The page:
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Kid Captain known for optimism

BY LILY ABROMEIT | OCTOBER 31, 2014 5:00 AM

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When Caitlyn Hill was 7 years old, she insisted on wearing flip-flops — something her mother didn’t think was a good idea.

Caitlyn had just had a stroke the day before and didn’t quite have the feeling back in her toes, which prevented her from wearing sandles.

Despite the discouraging reminders, Caitlyn replied, “It doesn’t matter,” slipped on the flip-flops, and hopped around the intensive-care unit on one foot. 

“Through everything, she’s remained a child in the best way,” said Lena Hill, Caitlyn’s mother. “She’s an old soul, but she also has retained her youthful zest.”

This is something Hill said Caitlyn’s entire family is thankful for.

“A lot of times, kids who are in and out of the hospital see too much too soon, but Caitlyn has retained that youthful and optimistic outlook,” Hill said.

Caitlyn is this week’s Kid Captain for the Iowa-Northwestern football game.

The Kid Captain program highlights the stories of pediatric patients at the University of Iowa Children’s Hospital while introducing them on the field during home football games, along with inviting them to Kids Day at Kinnick Stadium in August for a behind-the-scenes tour.

Eleven-year-old Caitlyn was diagnosed with sickle-cell anemia when she was born, which deforms red blood cells into a sickle, or crescent, shape, preventing them from carrying enough oxygen to the body.

Recently, Caitlyn received a bone-marrow transplant, the only known cure for sickle-cell anemia. Although she is now considered cured, there are complications from the procedure, such as graft- versus-host disease.

That disease can affect the liver or digestive system. For Caitlyn, it affects her skin. Her parents said they are hopeful she will overcome this complication to become completely medication free.

Ayman El-Sheikh, a UI clinical assistant professor of pediatrics, has known Caitlyn for about five years, said that throughout everything, he has been amazed with her maturity and responsibility.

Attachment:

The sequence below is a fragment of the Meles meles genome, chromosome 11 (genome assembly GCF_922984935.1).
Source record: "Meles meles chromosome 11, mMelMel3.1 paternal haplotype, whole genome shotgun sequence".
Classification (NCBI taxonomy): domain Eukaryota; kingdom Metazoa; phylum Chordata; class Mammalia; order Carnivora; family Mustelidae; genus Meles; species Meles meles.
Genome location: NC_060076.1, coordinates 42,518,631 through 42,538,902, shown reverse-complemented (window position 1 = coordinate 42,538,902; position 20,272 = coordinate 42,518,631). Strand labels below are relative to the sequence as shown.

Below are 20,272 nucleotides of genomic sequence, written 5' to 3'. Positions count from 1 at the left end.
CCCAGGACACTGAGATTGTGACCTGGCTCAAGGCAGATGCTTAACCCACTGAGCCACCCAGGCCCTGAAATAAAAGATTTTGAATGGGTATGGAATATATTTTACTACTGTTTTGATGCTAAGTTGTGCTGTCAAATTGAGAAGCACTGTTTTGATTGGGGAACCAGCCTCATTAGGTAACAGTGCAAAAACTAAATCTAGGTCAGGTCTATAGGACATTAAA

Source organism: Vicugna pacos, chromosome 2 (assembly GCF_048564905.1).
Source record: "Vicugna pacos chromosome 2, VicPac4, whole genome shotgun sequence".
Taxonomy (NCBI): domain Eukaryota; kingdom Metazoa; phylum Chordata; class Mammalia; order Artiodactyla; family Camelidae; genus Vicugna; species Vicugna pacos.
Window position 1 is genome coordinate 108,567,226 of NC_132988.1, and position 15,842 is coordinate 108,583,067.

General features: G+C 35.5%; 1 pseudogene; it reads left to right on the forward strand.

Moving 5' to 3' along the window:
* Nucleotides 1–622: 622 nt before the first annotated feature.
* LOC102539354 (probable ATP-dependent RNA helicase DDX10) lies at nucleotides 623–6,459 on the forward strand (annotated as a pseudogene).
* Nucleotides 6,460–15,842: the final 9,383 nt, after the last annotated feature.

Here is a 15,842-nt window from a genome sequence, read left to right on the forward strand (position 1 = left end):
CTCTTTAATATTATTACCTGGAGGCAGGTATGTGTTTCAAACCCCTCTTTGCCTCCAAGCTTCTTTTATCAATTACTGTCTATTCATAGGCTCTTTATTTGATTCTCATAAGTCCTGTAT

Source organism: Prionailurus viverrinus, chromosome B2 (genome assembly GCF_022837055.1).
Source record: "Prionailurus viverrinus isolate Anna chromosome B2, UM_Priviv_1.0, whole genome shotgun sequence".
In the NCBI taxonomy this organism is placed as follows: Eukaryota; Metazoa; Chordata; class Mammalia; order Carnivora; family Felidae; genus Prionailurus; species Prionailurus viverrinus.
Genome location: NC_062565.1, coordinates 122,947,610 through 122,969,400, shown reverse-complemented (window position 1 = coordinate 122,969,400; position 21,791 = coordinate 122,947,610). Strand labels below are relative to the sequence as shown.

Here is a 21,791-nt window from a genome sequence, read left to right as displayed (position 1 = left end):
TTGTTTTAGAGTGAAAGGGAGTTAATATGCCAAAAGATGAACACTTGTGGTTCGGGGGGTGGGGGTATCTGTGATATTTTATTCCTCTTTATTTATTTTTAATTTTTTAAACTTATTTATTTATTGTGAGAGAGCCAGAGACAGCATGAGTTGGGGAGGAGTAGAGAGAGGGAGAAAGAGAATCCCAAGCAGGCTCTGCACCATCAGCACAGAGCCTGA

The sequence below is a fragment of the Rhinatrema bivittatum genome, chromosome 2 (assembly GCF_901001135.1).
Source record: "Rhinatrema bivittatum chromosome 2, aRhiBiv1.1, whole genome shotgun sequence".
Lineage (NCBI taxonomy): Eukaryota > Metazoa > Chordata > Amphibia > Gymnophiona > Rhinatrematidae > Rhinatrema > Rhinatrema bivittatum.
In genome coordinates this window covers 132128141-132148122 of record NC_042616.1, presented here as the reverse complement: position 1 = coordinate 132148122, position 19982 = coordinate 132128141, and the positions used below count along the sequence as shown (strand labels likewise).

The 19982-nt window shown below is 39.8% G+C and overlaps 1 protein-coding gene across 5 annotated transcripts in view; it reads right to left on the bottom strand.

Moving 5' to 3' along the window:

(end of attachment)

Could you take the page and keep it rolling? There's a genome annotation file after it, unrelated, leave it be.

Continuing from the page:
“She’s always been very optimistic. No matter what she goes through, she looks to the bright side,” he said. “She does not get discouraged with the bumps in the road, and that was very good for her.”
Caitlyn is above average when it comes to this, he said.

“You don’t get that at a young age,” El-Sheikh said. “I don’t see it that much, so that’s why I was very impressed with her ability to be optimistic, ask questions, [and] understand. I was very impressed by that.”

Stephen Rumelhart, a UI physician assistant of pediatric blood and marrow transplantation at UIHC, said he thinks Caitlyn is mentally above the usual level of her peers.

“She keeps up on her schoolwork, is a very good student and very positive individual, and doesn’t let much slow her down,” he said. “She seems like somebody who doesn’t seem to dwell on her illness.”

Hill said she has noticed this optimism and positivity in her daughter throughout her life but especially over the last few years.

"No matter how difficult the treatment, she always focused on small things to be thankful for, and that was encouraging to me as a mother,” she said. “As we struggled not to worry, witnessing her ability to maintain a thankful spirit that infused her with strength and optimism really kept our spirits up." 

For Caitlyn, this positive outlook comes easily.

“I don’t really have to try that hard. I can see good things in everything,” she said. “The way I see it, if something bad medically happens to you and you sit there feeling sorry for yourself, that’s not going to do any good.

“It’s always better to see the glass half-full.”


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